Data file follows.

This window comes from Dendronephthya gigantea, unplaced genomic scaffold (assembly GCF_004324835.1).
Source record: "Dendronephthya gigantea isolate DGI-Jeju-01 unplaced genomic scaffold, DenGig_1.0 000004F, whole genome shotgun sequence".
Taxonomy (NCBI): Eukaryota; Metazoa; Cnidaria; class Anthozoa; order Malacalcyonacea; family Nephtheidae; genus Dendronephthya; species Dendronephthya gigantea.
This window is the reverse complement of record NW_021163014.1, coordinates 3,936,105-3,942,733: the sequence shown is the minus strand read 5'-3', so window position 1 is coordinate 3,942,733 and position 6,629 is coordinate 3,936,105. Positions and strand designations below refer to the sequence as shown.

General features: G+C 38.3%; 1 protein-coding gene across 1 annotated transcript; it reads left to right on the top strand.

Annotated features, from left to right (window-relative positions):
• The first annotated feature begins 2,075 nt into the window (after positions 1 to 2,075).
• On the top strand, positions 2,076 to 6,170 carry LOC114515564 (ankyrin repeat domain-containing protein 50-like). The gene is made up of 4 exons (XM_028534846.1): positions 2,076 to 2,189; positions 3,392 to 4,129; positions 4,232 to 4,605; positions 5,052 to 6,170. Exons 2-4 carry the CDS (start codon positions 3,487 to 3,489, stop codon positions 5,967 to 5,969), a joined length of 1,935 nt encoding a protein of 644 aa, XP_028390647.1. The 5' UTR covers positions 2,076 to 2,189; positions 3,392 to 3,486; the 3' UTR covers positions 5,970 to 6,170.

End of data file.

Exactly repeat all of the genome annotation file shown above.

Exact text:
This window comes from Dendronephthya gigantea, unplaced genomic scaffold (assembly GCF_004324835.1).
Source record: "Dendronephthya gigantea isolate DGI-Jeju-01 unplaced genomic scaffold, DenGig_1.0 000004F, whole genome shotgun sequence".
Taxonomy (NCBI): Eukaryota; Metazoa; Cnidaria; class Anthozoa; order Malacalcyonacea; family Nephtheidae; genus Dendronephthya; species Dendronephthya gigantea.
This window is the reverse complement of record NW_021163014.1, coordinates 3,936,105-3,942,733: the sequence shown is the minus strand read 5'-3', so window position 1 is coordinate 3,942,733 and position 6,629 is coordinate 3,936,105. Positions and strand designations below refer to the sequence as shown.

General features: G+C 38.3%; 1 protein-coding gene across 1 annotated transcript; it reads left to right on the top strand.

Annotated features, from left to right (window-relative positions):
• The first annotated feature begins 2,075 nt into the window (after positions 1 to 2,075).
• On the top strand, positions 2,076 to 6,170 carry LOC114515564 (ankyrin repeat domain-containing protein 50-like). The gene is made up of 4 exons (XM_028534846.1): positions 2,076 to 2,189; positions 3,392 to 4,129; positions 4,232 to 4,605; positions 5,052 to 6,170. Exons 2-4 carry the CDS (start codon positions 3,487 to 3,489, stop codon positions 5,967 to 5,969), a joined length of 1,935 nt encoding a protein of 644 aa, XP_028390647.1. The 5' UTR covers positions 2,076 to 2,189; positions 3,392 to 3,486; the 3' UTR covers positions 5,970 to 6,170.